This is an excerpt from from a paper I delivered at the Universities Art Association Conference in October, 2008. I still like it, especially the last paragraph: one great whacking sentence with everything in it, like a big leftover stew. It was fun to read out loud.
Gottfried Semper spent his lifetime (1803 – 1879) searching for the “inner laws”
of art. His great work, Style in the Technical and Tectonic Arts; or, Practical
Aesthetics, spends 1,000 pages examining the so-called decorative arts (and he
didn’t even get to his principal interest, architecture). He describes the
relationship between how a water vessel is carried and used, and its design and
centre of gravity: the low-slung Egyptian situla is for drawing water from the earth;
the upright Greek hydria is for catching water from springs.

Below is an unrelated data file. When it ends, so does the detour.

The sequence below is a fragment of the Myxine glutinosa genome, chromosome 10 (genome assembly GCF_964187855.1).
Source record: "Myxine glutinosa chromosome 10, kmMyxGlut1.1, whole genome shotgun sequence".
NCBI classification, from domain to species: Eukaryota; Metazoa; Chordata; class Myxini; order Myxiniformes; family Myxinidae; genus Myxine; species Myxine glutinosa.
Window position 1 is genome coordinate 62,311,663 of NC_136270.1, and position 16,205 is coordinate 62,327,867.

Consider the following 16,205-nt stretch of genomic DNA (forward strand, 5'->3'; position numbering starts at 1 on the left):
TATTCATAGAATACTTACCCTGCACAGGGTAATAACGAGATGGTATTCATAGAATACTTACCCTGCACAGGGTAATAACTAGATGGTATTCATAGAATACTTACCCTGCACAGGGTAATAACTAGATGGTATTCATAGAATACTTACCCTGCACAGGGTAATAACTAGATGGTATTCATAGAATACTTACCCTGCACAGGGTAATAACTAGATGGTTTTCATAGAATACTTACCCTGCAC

In the German romantic tradition, Semper could not resist attributing national
characteristics or, in the words of translator Harry Francis Mallgrave, a “collective
psychological demeanor,” to such things: the ancient Egyptians were earth bound,
heavy, and low; the Greeks soaring and spiritual. Every object, for Semper, was
replete with evidence of a culture’s inner meaning.
Today, such sweeping attributions might strike us as overreaching; simpleminded;
or even just racist. But perhaps we can venture an equally broad
conclusion from the prevailing non-style of the blank commodities that choke the
aisles; namely, that the cultural logic of capitalism is on such a massive scale,
compels such a level and intensity of stylistic variation, has made the artificial so
compelling, and has penetrated our lived experience to such a total degree, that to
map and diagram the prevailing visual logic around us is to point not towards the
justification of extraordinary practices, spirals of earth shimmering in a salt lake,
but instead towards the inescapable truth that even the most familiar of objects,
like the most difficult, are and must always remain utterly arbitrary; social
constructs beyond an individual’s private use or control; incapable of sincerity; the
products of an imposed logic.